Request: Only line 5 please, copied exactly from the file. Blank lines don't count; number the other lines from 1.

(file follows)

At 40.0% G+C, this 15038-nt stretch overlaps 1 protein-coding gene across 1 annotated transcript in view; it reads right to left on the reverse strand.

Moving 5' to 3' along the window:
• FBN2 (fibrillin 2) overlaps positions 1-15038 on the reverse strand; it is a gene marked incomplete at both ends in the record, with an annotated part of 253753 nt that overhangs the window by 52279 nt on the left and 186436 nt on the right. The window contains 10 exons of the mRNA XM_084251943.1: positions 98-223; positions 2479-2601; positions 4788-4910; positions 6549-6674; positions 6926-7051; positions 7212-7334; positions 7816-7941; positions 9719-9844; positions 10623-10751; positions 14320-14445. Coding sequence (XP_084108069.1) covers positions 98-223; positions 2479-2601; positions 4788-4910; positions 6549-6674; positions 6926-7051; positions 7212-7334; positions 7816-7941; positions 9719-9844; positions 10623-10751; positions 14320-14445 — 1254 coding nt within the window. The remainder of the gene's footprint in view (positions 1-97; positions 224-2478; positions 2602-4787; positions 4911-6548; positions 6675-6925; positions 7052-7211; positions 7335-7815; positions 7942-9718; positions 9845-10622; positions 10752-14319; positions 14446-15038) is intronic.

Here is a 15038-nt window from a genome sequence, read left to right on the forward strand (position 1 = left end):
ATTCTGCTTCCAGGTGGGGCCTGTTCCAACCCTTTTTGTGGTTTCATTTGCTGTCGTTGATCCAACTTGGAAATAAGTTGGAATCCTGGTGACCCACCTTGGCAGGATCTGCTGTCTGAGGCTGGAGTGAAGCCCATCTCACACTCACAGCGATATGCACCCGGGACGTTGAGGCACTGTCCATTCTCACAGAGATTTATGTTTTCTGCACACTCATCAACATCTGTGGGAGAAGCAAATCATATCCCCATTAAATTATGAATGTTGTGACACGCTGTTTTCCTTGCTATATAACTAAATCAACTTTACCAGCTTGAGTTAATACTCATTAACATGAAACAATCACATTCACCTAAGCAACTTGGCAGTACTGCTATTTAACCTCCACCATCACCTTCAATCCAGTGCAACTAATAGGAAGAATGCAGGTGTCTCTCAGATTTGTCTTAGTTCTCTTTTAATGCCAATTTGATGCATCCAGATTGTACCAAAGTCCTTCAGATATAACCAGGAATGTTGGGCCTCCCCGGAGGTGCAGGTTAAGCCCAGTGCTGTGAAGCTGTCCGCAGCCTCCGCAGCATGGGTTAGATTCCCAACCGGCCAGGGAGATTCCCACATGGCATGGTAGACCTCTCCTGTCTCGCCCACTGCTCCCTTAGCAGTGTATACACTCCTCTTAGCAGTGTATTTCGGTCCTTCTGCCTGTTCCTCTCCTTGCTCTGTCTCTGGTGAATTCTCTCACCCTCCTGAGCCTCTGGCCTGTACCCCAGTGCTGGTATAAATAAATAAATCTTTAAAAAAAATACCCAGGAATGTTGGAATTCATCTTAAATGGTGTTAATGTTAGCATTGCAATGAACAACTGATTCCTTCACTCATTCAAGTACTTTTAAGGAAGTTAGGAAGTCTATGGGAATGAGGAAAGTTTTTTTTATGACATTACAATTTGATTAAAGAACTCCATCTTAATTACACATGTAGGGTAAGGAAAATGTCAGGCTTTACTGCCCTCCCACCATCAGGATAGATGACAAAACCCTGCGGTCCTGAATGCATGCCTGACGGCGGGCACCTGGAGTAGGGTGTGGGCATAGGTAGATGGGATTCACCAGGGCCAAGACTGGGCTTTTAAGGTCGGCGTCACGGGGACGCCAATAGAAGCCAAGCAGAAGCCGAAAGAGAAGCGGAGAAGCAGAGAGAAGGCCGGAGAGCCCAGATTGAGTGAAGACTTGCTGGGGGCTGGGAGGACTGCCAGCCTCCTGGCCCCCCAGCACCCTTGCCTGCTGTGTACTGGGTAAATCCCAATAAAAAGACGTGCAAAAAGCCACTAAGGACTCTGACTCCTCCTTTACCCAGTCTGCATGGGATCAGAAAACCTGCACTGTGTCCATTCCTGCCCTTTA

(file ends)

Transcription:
ATTCTGCTTCCAGGTGGGGCCTGTTCCAACCCTTTTTGTGGTTTCATTTGCTGTCGTTGATCCAACTTGGAAATAAGTTGGAATCCTGGTGACCCACCTTGGCAGGATCTGCTGTCTGAGGCTGGAGTGAAGCCCATCTCACACTCACAGCGATATGCACCCGGGACGTTGAGGCACTGTCCATTCTCACAGAGATTTATGTTTTCTGCACACTCATCAACATCTGTGGGAGAAGCAAATCATATCCCCATTAAATTATGAATGTTGTGACACGCTGTTTTCCTTGCTATATAACTAAATCAACTTTACCAGCTTGAGTTAATACTCATTAACATGAAACAATCACATTCACCTAAGCAACTTGGCAGTACTGCTATTTAACCTCCACCATCACCTTCAATCCAGTGCAACTAATAGGAAGAATGCAGGTGTCTCTCAGATTTGTCTTAGTTCTCTTTTAATGCCAATTTGATGCATCCAGATTGTACCAAAGTCCTTCAGATATAACCAGGAATGTTGGGCCTCCCCGGAGGTGCAGGTTAAGCCCAGTGCTGTGAAGCTGTCCGCAGCCTCCGCAGCATGGGTTAGATTCCCAACCGGCCAGGGAGATTCCCACATGGCATGGTAGACCTCTCCTGTCTCGCCCACTGCTCCCTTAGCAGTGTATACACTCCTCTTAGCAGTGTATTTCGGTCCTTCTGCCTGTTCCTCTCCTTGCTCTGTCTCTGGTGAATTCTCTCACCCTCCTGAGCCTCTGGCCTGTACCCCAGTGCTGGTATAAATAAATAAATCTTTAAAAAAAATACCCAGGAATGTTGGAATTCATCTTAAATGGTGTTAATGTTAGCATTGCAATGAACAACTGATTCCTTCACTCATTCAAGTACTTTTAAGGAAGTTAGGAAGTCTATGGGAATGAGGAAAGTTTTTTTTATGACATTACAATTTGATTAAAGAACTCCATCTTAATTACACATGTAGGGTAAGGAAAATGTCAGGCTTTACTGCCCTCCCACCATCAGGATAGATGACAAAACCCTGCGGTCCTGAATGCATGCCTGACGGCGGGCACCTGGAGTAGGGTGTGGGCATAGGTAGATGGGATTCACCAGGGCCAAGACTGGGCTTTTAAGGTCGGCGTCACGGGGACGCCAATAGAAGCCAAGCAGAAGCCGAAAGAGAAGCGGAGAAGCAGAGAGAAGGCCGGAGAGCCCAGATTGAGTGAAGACTTGCTGGGGGCTGGGAGGACTGCCAGCCTCCTGGCCCCCCAGCACCCTTGCCTGCTGTGTACTGGGTAAATCCCAATAAAAAGACGTGCAAAAAGCCACTAAGGACTCTGACTCCTCCTTTACCCAGTCTGCATGGGATCAGAAAACCTGCACTGTGTCCATTCCTGCCCTTTA